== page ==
Monday, January 16, 2012
Monday Review: INSTRUMENTS OF DARKNESS by Imogen Robertson
The first FABULOUS book of my reading year is here: INSTRUMENTS OF DARKNESS (2009) the debut novel of British writer, Imogen Robertson.
I've read two amazingly good books so far this year (both happen to be historical mysteries) and I'll be talking about the second in a few days, but today belongs to this incredible novel which had me enthralled almost from the very first page.
I couldn't believe, as I was reading, that this was a debut. The writing is so self-assured, vivid, historically true (at least to my modern day eyes and ears), and in sections quite lyrically beautiful. The author's sense of scene - 18th century Sussex and London - is superb.
But there are dreadful crimes committed here and Robertson doesn't flinch when the need arises to describe the foul work. Under the spell of Robertson's writing, I was caught up in the 18th century world of Harriet Westerman, a married gentle-woman left at home in charge of children and Sussex country manor while her husband is off at sea for months at a time.
Harriet is strong, disciplined, intelligent and living within the strictures of an age which wasn't very kind to women. She is, unfortunately, burdened with a fine mind and the need to use that mind other than on household pursuits and gossip.
When a man is found dead on her husband's land - his throat slashed - Harriet decides to find out the who and the what of it. Especially when a gold ring bearing the crest of the local earl's estate, Thornleigh Hall, is found on the body.
Harriet engages the help of a neighbor, the reclusive and often sullen Gabriel Crowther, an anatomist whom the local townsfolk look upon with unease.
What great pair these two make. There is no romantic entanglement, just a friendship that develops as the first horrible crime leads to a second and Harriet and Gabriel must work together to resolve a deadly series of events.
Harriet has felt the evil emanating from Thornleigh Hall, the country home of a once great but now perishing family headed by a dissipated earl whose beautiful low-life wife and tormented second son - a veteran of the American war for independence - wait for his imminent death.
It is an inescapable truth that the this family's vile secrets are at the heart of the mystery. Author Robertson makes no secret of this. Since the story is really not a 'whodunit' but a 'how and why-dunit', the reader pretty much knows who the villains are about half way through the book. Though there still manages to be a surprise or two in the final denouement.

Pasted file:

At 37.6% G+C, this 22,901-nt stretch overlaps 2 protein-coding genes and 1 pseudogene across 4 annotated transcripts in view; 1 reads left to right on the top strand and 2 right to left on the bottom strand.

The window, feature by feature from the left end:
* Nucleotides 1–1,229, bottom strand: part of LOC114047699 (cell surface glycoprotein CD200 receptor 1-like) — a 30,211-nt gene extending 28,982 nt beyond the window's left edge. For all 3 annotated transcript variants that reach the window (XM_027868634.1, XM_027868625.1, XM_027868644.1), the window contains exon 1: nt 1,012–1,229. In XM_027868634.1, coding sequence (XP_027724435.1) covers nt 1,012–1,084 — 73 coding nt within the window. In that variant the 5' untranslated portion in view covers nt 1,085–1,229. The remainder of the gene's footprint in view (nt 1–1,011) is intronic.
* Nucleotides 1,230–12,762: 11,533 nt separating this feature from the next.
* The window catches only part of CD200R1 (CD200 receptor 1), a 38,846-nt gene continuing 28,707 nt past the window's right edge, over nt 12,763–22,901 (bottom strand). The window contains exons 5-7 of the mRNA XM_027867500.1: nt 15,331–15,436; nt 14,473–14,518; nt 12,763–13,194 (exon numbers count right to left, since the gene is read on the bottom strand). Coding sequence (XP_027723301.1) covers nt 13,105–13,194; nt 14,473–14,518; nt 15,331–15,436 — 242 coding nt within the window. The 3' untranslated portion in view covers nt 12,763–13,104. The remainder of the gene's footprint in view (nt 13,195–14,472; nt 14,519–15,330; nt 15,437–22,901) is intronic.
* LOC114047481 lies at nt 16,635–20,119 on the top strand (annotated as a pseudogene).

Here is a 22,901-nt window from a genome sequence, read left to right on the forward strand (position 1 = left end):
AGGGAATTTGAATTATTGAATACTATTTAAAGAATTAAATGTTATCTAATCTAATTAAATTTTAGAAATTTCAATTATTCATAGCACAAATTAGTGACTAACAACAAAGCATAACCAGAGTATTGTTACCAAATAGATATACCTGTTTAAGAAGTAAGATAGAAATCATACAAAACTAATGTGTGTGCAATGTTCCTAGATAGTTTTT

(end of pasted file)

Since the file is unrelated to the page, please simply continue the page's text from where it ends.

But knowing doesn't lessen the allure or the intrigue. Terrific writing will win the day every time.
The story switches viewpoints as we move from the countryside of Sussex to the jam packed and tumultuous streets of London during the Gordon anti-Catholic riots. We learn about the earl's first born son, his heir, a widower who was cut off from the family name and fortune when he chose to marry for love. What happens to him and his little family when evil from Thornleigh Hall reaches out as far as London, makes for a story which almost instantly captures the imagination.
There is also a step back into history as we learn about the war time experience of the earl's second son and how this experience impacts the current murderous situation.
The three strands of the story are carefully and expertly woven together by the author until in the end they all come together at breakneck speed. I could not read the last few pages of this atmospheric thriller fast enough.
I've said this before and I'll say it again, I am NOT a fan of varying viewpoints, but when the writing is this good, the talent this great, I forgive all - author Robertson's gift for story-telling carries the day.
I can't wait to read the next two books in the series, THE ANATOMY OF MURDER and ISLAND OF BONES.
P.S. I wish Imogen Robertson had written DEATH COMES TO PEMBERLEY instead of P.D. James. I'm sure she could have made something intriguing and true out of it.